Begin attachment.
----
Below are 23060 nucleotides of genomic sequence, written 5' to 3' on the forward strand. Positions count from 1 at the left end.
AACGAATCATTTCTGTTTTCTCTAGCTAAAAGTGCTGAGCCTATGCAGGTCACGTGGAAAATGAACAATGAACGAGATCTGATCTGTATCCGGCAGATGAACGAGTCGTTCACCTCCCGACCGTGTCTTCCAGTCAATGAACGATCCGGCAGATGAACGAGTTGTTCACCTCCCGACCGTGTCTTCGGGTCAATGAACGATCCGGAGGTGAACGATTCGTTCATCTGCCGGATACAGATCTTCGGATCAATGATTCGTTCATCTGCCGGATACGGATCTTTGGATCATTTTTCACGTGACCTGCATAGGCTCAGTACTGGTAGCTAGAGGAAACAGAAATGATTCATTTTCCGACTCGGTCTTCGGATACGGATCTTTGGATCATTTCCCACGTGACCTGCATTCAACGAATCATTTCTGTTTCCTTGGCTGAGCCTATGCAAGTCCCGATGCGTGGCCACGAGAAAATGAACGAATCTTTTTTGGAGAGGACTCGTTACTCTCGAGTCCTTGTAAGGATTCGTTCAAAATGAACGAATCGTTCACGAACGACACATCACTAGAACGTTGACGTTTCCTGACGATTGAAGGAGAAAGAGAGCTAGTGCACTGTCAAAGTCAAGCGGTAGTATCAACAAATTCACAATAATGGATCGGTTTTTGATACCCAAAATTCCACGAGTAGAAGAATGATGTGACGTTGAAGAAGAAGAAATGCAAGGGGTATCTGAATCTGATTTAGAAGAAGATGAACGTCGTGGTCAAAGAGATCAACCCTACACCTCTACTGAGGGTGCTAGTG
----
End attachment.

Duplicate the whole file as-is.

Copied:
Below are 23060 nucleotides of genomic sequence, written 5' to 3' on the forward strand. Positions count from 1 at the left end.
AACGAATCATTTCTGTTTTCTCTAGCTAAAAGTGCTGAGCCTATGCAGGTCACGTGGAAAATGAACAATGAACGAGATCTGATCTGTATCCGGCAGATGAACGAGTCGTTCACCTCCCGACCGTGTCTTCCAGTCAATGAACGATCCGGCAGATGAACGAGTTGTTCACCTCCCGACCGTGTCTTCGGGTCAATGAACGATCCGGAGGTGAACGATTCGTTCATCTGCCGGATACAGATCTTCGGATCAATGATTCGTTCATCTGCCGGATACGGATCTTTGGATCATTTTTCACGTGACCTGCATAGGCTCAGTACTGGTAGCTAGAGGAAACAGAAATGATTCATTTTCCGACTCGGTCTTCGGATACGGATCTTTGGATCATTTCCCACGTGACCTGCATTCAACGAATCATTTCTGTTTCCTTGGCTGAGCCTATGCAAGTCCCGATGCGTGGCCACGAGAAAATGAACGAATCTTTTTTGGAGAGGACTCGTTACTCTCGAGTCCTTGTAAGGATTCGTTCAAAATGAACGAATCGTTCACGAACGACACATCACTAGAACGTTGACGTTTCCTGACGATTGAAGGAGAAAGAGAGCTAGTGCACTGTCAAAGTCAAGCGGTAGTATCAACAAATTCACAATAATGGATCGGTTTTTGATACCCAAAATTCCACGAGTAGAAGAATGATGTGACGTTGAAGAAGAAGAAATGCAAGGGGTATCTGAATCTGATTTAGAAGAAGATGAACGTCGTGGTCAAAGAGATCAACCCTACACCTCTACTGAGGGTGCTAGTG